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Potential for advice from doctors to reduce the number of patients referred to emergency departments by NHS 111 call handlers: observational study
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  • Published on:
    The analysis makes no comparison with a baseline position and is selective in reporting only some costs
    • Henry Clay, Management Consultant Primary Care Foundation

    The need to compare with a Baseline
    The analysis describes how cases were chosen "where the NHS Pathways software indicated that a patient should be instructed to go to an A&E department" (so dispositions to an emergency department with codes such as Dx02 or Dx03) and how "the call handler told the patient that they would be called back by a GP".
    However, as part of the normal process in NHS 111 a further conversation takes place with the patient after the Dx code has been generated during which the specific location of the service that the patient should attend is agreed. As this is done a number of callers are directed to WIC, MIU etc. and to other services. The exact level will depend on various factors, most noticeably the number and location of these alternative services, but analysis from elsewhere of the referrals by call-handlers to Emergency Departments with a time frame of 1 and 4 hours (Dx02 and Dx03) concluded that 15% of those cases go to WIC + MIU 3% to other services, whilst perhaps 7 or 8% were referred to the ambulance service (so may well have been transported to the Emergency Department).
    Since, in the study, this conversation with the call-handler was effectively delayedto the later conversation with the GP the comparison should have been with a baseline case, not simply with the nominal NHS Pathways disposition. It seems likely that the impact if the authors had compared with a baseline period using informa...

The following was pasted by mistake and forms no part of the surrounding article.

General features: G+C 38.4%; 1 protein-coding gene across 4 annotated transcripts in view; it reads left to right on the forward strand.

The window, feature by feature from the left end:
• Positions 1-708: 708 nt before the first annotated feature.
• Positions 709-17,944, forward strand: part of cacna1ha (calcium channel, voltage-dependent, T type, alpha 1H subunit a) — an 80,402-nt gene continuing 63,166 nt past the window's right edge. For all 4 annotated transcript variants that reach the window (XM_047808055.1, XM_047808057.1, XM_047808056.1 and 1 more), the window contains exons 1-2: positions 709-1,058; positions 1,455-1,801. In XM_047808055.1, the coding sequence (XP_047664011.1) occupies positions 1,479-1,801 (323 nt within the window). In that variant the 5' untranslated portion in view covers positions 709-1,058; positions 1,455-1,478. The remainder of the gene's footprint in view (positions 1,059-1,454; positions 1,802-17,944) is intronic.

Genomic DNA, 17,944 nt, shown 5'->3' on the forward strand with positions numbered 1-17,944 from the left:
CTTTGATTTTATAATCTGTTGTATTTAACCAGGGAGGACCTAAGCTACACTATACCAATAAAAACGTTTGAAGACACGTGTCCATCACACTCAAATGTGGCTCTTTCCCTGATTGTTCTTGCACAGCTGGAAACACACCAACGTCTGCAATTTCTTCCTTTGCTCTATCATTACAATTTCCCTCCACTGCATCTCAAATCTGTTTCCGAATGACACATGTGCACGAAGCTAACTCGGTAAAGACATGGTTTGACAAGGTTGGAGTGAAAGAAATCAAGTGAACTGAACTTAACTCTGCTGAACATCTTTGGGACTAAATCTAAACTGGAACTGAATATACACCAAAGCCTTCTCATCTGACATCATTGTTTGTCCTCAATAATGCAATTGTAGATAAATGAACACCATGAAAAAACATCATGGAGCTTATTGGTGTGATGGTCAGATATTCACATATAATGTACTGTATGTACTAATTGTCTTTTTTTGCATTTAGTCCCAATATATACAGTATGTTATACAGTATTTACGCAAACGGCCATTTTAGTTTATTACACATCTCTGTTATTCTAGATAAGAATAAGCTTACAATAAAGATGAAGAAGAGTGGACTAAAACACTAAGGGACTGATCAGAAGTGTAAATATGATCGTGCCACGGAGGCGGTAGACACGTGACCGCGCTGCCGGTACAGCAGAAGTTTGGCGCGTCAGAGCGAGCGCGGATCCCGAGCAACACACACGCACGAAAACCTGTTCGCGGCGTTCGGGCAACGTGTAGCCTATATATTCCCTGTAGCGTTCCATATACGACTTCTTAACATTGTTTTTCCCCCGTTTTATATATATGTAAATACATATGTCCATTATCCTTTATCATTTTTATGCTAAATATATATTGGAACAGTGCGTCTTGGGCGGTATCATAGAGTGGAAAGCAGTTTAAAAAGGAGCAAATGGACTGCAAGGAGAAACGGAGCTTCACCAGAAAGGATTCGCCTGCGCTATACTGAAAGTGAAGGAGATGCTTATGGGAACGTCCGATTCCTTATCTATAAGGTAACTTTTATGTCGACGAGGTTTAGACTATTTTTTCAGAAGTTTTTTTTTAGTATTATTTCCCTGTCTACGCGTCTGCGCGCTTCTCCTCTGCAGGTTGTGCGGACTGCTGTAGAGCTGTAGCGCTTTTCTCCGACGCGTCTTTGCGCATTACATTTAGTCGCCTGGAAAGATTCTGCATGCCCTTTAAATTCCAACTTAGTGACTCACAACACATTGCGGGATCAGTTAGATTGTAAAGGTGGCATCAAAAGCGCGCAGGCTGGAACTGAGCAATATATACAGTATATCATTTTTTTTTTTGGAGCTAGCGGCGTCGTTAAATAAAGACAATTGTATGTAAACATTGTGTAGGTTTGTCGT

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    Conflict of Interest:
    None declared.
  • Published on:
    Emergency Department referrals from NHS 111
    • Steven Rawstorne, NHS 111 National Medical Advisor
    • Other Contributors:
      • Jonathan Benger

    Anderson and Roland offer a useful contribution to the question of how telephone requests for help and advice through NHS 111 should be assessed.[1] We agree wholeheartedly with their conclusion: "our results demonstrate the need for further research to establish the cost effectiveness of different approaches to triaging telephone requests for care".

    Such work is already under way, through the NHS 111 Learnin...

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    Conflict of Interest:
    None declared.